Suspended immigration staff ‘dropped president’s name’ to extort Koreans


The Bureau of Immigration has suspended ten members of staff for allegedly extorting 9.2 million pesos from a group of arrested Koreans.


Justice Secretary Menardo Guevarra issued the suspension order today (Monday, April 8) after reviewing statements given by the 15 Koreans. They claimed that the employees forced them to pay a bribe in exchange for their freedom in Angeles City last month.

“The Justice Secretary, after evaluating the sworn statements of the Korean nationals as well as the documentary evidence provided by the BI, found a prima facie case against said officers and employees for grave misconduct and conduct prejudicial to the best interest of the service,” the BI said in a statement today.

Justice Undersecretary Markk Perete, who is also a spokesman for the BI, sent a text message to reporters saying: “The employees are suspended pending investigation. If they are found guilty for grave misconduct and conduct prejudicial to the service, they may be terminated from employment, with loss of all benefits and prohibition from engagement in government.


“Civil Service Commission (CSC) rules empower the Secretary to place them under preventive suspension while they are formally being investigated.”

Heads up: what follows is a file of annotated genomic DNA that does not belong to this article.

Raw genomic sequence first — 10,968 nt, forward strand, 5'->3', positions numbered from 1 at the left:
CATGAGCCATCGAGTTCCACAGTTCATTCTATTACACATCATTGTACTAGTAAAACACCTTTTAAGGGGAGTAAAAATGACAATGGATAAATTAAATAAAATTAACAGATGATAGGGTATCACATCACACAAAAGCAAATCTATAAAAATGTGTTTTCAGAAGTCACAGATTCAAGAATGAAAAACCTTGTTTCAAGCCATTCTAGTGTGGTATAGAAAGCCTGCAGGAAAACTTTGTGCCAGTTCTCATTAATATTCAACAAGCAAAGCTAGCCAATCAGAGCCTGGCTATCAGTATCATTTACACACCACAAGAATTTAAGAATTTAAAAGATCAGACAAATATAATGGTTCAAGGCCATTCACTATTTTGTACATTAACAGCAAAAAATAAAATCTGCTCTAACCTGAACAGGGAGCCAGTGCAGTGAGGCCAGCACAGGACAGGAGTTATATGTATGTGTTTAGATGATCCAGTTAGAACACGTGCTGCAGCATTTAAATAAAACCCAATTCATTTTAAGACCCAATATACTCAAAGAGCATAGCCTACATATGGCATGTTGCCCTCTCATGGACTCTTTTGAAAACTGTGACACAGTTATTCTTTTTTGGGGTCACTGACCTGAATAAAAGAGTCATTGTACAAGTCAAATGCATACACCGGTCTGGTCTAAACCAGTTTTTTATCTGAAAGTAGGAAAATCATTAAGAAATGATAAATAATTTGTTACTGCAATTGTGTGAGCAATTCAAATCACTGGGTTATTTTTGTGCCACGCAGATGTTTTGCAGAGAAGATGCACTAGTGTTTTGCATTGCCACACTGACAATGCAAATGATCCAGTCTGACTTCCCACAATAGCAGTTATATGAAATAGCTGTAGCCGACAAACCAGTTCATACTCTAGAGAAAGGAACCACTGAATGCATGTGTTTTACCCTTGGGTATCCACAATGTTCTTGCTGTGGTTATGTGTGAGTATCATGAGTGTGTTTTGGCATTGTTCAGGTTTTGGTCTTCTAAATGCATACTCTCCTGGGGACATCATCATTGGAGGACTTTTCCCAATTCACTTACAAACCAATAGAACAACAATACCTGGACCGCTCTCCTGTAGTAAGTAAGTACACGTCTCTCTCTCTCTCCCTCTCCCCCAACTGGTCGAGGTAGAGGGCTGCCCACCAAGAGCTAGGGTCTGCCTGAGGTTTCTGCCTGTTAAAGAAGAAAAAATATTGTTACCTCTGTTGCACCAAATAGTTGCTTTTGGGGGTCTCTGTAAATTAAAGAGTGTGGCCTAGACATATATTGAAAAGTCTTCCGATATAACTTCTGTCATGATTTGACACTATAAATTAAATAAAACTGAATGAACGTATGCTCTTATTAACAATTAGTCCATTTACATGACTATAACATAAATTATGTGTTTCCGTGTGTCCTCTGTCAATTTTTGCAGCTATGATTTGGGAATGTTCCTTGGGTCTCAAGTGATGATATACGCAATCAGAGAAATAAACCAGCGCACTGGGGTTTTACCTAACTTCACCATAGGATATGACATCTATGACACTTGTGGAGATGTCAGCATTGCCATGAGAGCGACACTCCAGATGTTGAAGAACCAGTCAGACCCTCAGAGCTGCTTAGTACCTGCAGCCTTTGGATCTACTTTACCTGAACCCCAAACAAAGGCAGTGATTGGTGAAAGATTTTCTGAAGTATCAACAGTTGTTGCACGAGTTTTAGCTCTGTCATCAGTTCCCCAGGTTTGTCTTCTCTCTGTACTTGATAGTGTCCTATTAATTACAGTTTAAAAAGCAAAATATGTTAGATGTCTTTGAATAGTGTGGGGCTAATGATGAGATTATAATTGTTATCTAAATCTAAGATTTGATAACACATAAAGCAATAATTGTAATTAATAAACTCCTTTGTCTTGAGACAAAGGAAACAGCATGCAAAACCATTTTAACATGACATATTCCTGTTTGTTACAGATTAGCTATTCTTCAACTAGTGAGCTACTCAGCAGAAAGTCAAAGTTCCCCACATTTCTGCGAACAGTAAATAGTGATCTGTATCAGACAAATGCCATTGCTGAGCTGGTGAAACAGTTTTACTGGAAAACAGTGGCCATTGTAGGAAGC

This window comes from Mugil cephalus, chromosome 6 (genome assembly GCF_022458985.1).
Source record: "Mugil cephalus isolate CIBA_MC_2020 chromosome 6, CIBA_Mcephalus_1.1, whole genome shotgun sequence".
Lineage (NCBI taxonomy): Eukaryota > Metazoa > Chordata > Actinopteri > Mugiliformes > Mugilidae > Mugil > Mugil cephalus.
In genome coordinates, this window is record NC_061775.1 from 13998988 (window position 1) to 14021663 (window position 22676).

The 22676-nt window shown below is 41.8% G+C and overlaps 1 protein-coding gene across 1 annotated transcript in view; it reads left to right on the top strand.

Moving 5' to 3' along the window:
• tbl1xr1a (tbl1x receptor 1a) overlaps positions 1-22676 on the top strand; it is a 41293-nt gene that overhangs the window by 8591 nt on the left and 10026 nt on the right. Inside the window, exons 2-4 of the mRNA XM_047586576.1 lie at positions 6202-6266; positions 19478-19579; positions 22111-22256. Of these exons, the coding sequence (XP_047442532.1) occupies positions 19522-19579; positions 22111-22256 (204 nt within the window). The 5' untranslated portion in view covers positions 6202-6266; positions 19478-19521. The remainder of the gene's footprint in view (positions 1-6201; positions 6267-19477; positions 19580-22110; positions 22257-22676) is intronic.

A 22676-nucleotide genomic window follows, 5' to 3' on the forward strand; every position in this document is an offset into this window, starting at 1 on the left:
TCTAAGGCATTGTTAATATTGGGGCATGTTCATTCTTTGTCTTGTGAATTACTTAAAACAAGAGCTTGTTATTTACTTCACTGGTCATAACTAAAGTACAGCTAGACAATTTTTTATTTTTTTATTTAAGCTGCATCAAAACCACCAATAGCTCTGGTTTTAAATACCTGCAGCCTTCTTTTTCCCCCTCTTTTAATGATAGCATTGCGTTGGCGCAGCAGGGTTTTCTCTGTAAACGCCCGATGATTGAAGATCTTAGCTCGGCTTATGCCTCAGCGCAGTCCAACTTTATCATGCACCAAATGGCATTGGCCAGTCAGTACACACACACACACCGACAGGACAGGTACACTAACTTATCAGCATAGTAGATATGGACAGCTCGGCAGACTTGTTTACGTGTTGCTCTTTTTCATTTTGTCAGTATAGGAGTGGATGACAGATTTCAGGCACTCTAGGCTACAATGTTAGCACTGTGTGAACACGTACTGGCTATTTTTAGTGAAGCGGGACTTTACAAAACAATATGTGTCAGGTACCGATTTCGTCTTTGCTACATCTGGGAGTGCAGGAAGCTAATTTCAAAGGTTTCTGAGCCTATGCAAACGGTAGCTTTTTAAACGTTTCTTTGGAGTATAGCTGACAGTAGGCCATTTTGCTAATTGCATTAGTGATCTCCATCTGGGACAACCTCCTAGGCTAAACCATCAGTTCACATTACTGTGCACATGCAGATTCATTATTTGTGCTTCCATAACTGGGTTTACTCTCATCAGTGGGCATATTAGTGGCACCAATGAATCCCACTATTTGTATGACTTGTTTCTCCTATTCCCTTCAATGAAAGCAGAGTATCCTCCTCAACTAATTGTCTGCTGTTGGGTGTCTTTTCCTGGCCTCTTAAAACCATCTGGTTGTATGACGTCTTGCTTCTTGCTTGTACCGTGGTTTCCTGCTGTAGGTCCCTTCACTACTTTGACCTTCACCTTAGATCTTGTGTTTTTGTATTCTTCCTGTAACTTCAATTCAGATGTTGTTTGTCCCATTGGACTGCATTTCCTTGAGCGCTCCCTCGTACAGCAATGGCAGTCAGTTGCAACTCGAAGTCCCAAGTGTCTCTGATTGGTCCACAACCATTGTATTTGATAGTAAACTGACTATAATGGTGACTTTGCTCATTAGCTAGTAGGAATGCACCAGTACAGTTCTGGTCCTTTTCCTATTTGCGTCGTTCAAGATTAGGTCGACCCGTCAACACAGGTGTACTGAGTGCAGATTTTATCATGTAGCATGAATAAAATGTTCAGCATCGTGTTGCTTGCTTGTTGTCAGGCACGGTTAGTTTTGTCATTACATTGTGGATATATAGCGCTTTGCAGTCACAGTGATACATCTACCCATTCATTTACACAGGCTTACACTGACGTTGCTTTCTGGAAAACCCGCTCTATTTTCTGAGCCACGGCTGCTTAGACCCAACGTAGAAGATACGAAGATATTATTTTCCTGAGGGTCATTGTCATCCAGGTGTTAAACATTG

Koreans told cash for president’s aide

President Duterte has today personally backed the suspensions, due to the suspects dropping his name and that of his aide, Bong Go, during the extortion operation.

Commissioner Greco Belgica, of the Presidential Anti-Corruption Commission, said the staff demanded money because they were “fundraising” for Go’s senatorial campaign. “They were told not to complain to Malacañang because Malacañang is the one doing the fundraising,” added. “There’s no truth to that. It’s a lie. The president was very angry, former secretary Bong Go was very angry because even he was dragged in.”


As well as the the 10 immigration officers employed directly by the bureau, Mr Perete said that there were eight other job-order contractors involved in the alleged bribery. However, as these are not considered government employees, they are not governed by CSC rules. “The Office of the Secretary is now evaluating the proper course of action to take against them,” Mr Perete added.

The corruption allegations are not the first made against BI staff. Earlier this year we reported on an open letter written by detainees of the bureau’s Bicutan detention centre.

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